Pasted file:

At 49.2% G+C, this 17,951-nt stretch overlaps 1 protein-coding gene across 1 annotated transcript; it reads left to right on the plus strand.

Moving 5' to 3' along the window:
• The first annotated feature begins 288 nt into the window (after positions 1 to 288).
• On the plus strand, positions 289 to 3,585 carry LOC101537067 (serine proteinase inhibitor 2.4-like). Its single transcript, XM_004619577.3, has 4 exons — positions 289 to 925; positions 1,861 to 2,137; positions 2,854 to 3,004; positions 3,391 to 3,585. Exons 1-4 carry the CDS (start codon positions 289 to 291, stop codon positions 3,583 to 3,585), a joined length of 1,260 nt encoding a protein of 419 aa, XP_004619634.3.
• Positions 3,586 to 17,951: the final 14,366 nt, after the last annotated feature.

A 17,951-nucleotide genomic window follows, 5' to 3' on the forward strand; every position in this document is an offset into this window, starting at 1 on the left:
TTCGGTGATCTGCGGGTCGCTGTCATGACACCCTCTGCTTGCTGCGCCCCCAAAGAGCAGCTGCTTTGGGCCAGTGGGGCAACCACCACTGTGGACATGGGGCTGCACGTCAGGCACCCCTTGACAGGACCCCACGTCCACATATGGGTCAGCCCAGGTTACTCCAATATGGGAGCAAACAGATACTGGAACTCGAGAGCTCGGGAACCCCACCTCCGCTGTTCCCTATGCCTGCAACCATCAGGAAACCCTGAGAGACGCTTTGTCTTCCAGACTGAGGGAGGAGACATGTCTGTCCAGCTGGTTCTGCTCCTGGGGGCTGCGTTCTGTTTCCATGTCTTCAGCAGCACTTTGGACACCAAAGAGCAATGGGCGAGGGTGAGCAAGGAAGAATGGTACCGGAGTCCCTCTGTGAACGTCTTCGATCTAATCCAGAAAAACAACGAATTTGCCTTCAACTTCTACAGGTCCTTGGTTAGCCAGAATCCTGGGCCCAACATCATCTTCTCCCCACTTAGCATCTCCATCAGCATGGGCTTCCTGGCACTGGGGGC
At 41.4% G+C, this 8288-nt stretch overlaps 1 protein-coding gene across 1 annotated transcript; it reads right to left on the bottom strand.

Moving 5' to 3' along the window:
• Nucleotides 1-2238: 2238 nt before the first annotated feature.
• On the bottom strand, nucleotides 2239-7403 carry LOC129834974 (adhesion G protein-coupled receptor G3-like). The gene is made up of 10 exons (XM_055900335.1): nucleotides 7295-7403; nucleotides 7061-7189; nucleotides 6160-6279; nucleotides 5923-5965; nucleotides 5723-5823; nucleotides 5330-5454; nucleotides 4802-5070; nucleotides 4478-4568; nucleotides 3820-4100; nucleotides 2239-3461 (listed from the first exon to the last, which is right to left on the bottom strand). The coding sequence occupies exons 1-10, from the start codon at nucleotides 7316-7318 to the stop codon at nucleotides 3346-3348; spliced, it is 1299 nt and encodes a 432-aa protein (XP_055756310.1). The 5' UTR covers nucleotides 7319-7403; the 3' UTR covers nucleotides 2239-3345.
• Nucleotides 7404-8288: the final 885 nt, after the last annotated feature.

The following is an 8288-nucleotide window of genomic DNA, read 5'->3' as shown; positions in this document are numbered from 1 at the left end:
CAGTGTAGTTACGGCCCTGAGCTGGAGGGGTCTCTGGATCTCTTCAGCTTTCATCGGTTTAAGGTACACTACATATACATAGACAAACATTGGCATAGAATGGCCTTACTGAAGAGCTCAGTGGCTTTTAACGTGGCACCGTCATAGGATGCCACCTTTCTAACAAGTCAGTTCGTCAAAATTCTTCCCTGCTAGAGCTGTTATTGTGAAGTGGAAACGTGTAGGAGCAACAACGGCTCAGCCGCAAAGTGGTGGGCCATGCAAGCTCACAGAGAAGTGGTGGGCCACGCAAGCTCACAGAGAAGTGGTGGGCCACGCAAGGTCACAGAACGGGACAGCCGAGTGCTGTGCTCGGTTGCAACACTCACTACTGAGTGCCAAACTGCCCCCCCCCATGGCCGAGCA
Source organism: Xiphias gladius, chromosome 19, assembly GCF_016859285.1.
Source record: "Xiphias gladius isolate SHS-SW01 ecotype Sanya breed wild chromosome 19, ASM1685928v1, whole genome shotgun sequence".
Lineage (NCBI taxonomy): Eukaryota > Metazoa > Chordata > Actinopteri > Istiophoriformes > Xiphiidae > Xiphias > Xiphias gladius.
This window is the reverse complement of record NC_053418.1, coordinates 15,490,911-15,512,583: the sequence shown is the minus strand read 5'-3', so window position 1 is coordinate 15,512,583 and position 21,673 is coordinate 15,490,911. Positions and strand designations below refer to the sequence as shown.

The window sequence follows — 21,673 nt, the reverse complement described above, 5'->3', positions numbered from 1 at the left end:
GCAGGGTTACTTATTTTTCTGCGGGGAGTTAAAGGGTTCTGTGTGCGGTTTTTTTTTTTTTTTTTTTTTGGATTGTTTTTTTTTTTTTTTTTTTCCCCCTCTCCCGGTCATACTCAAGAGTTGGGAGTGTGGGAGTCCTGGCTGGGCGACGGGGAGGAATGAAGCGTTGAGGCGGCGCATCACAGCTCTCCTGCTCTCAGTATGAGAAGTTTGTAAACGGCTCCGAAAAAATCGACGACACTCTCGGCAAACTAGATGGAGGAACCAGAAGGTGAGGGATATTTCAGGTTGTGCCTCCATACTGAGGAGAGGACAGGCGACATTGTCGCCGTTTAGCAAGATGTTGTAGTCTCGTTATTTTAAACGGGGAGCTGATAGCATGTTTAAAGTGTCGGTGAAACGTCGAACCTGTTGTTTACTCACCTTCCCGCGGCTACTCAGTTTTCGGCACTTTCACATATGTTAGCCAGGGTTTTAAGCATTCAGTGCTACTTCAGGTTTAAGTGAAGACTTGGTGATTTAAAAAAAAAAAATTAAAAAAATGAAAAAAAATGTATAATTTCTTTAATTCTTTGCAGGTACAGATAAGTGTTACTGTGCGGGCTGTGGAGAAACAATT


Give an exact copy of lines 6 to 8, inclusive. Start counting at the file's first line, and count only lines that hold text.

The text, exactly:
A 17,951-nucleotide genomic window follows, 5' to 3' on the forward strand; every position in this document is an offset into this window, starting at 1 on the left:
TTCGGTGATCTGCGGGTCGCTGTCATGACACCCTCTGCTTGCTGCGCCCCCAAAGAGCAGCTGCTTTGGGCCAGTGGGGCAACCACCACTGTGGACATGGGGCTGCACGTCAGGCACCCCTTGACAGGACCCCACGTCCACATATGGGTCAGCCCAGGTTACTCCAATATGGGAGCAAACAGATACTGGAACTCGAGAGCTCGGGAACCCCACCTCCGCTGTTCCCTATGCCTGCAACCATCAGGAAACCCTGAGAGACGCTTTGTCTTCCAGACTGAGGGAGGAGACATGTCTGTCCAGCTGGTTCTGCTCCTGGGGGCTGCGTTCTGTTTCCATGTCTTCAGCAGCACTTTGGACACCAAAGAGCAATGGGCGAGGGTGAGCAAGGAAGAATGGTACCGGAGTCCCTCTGTGAACGTCTTCGATCTAATCCAGAAAAACAACGAATTTGCCTTCAACTTCTACAGGTCCTTGGTTAGCCAGAATCCTGGGCCCAACATCATCTTCTCCCCACTTAGCATCTCCATCAGCATGGGCTTCCTGGCACTGGGGGC
At 41.4% G+C, this 8288-nt stretch overlaps 1 protein-coding gene across 1 annotated transcript; it reads right to left on the bottom strand.